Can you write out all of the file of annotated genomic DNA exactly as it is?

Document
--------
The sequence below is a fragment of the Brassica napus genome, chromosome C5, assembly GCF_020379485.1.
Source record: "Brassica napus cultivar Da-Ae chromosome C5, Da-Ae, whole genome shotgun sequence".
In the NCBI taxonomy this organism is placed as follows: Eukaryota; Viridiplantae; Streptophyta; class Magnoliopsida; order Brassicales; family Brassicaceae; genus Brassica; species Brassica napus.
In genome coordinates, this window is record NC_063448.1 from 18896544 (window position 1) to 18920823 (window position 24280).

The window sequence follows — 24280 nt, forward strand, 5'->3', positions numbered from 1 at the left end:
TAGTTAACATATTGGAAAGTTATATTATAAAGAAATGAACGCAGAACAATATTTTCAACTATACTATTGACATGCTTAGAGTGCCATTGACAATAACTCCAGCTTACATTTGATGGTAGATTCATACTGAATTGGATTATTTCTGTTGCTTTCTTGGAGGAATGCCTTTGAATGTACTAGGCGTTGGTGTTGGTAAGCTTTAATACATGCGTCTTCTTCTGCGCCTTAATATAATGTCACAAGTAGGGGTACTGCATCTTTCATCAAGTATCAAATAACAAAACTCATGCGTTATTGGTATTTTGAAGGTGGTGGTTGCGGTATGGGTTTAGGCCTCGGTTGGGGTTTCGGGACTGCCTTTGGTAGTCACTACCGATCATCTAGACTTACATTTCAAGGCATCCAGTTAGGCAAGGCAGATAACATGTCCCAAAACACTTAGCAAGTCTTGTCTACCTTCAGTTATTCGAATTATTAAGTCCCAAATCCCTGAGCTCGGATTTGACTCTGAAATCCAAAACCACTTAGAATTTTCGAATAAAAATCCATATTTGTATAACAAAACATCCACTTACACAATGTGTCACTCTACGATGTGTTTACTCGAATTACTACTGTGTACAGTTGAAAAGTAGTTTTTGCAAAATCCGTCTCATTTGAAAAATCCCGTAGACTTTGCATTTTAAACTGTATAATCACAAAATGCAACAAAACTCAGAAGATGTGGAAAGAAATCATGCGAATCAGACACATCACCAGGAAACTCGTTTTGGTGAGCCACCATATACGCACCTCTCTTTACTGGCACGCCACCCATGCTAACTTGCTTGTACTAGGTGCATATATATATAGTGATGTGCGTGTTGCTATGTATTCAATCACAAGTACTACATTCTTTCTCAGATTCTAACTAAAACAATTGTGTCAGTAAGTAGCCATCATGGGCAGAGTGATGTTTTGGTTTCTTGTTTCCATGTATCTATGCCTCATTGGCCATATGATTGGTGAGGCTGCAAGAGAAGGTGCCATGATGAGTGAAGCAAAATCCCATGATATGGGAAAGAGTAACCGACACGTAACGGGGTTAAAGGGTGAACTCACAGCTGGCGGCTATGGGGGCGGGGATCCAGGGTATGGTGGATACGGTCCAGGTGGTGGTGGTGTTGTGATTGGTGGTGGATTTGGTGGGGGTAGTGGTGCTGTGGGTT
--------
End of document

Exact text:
The sequence below is a fragment of the Brassica napus genome, chromosome C5, assembly GCF_020379485.1.
Source record: "Brassica napus cultivar Da-Ae chromosome C5, Da-Ae, whole genome shotgun sequence".
In the NCBI taxonomy this organism is placed as follows: Eukaryota; Viridiplantae; Streptophyta; class Magnoliopsida; order Brassicales; family Brassicaceae; genus Brassica; species Brassica napus.
In genome coordinates, this window is record NC_063448.1 from 18896544 (window position 1) to 18920823 (window position 24280).

The window sequence follows — 24280 nt, forward strand, 5'->3', positions numbered from 1 at the left end:
TAGTTAACATATTGGAAAGTTATATTATAAAGAAATGAACGCAGAACAATATTTTCAACTATACTATTGACATGCTTAGAGTGCCATTGACAATAACTCCAGCTTACATTTGATGGTAGATTCATACTGAATTGGATTATTTCTGTTGCTTTCTTGGAGGAATGCCTTTGAATGTACTAGGCGTTGGTGTTGGTAAGCTTTAATACATGCGTCTTCTTCTGCGCCTTAATATAATGTCACAAGTAGGGGTACTGCATCTTTCATCAAGTATCAAATAACAAAACTCATGCGTTATTGGTATTTTGAAGGTGGTGGTTGCGGTATGGGTTTAGGCCTCGGTTGGGGTTTCGGGACTGCCTTTGGTAGTCACTACCGATCATCTAGACTTACATTTCAAGGCATCCAGTTAGGCAAGGCAGATAACATGTCCCAAAACACTTAGCAAGTCTTGTCTACCTTCAGTTATTCGAATTATTAAGTCCCAAATCCCTGAGCTCGGATTTGACTCTGAAATCCAAAACCACTTAGAATTTTCGAATAAAAATCCATATTTGTATAACAAAACATCCACTTACACAATGTGTCACTCTACGATGTGTTTACTCGAATTACTACTGTGTACAGTTGAAAAGTAGTTTTTGCAAAATCCGTCTCATTTGAAAAATCCCGTAGACTTTGCATTTTAAACTGTATAATCACAAAATGCAACAAAACTCAGAAGATGTGGAAAGAAATCATGCGAATCAGACACATCACCAGGAAACTCGTTTTGGTGAGCCACCATATACGCACCTCTCTTTACTGGCACGCCACCCATGCTAACTTGCTTGTACTAGGTGCATATATATATAGTGATGTGCGTGTTGCTATGTATTCAATCACAAGTACTACATTCTTTCTCAGATTCTAACTAAAACAATTGTGTCAGTAAGTAGCCATCATGGGCAGAGTGATGTTTTGGTTTCTTGTTTCCATGTATCTATGCCTCATTGGCCATATGATTGGTGAGGCTGCAAGAGAAGGTGCCATGATGAGTGAAGCAAAATCCCATGATATGGGAAAGAGTAACCGACACGTAACGGGGTTAAAGGGTGAACTCACAGCTGGCGGCTATGGGGGCGGGGATCCAGGGTATGGTGGATACGGTCCAGGTGGTGGTGGTGTTGTGATTGGTGGTGGATTTGGTGGGGGTAGTGGTGCTGTGGGTT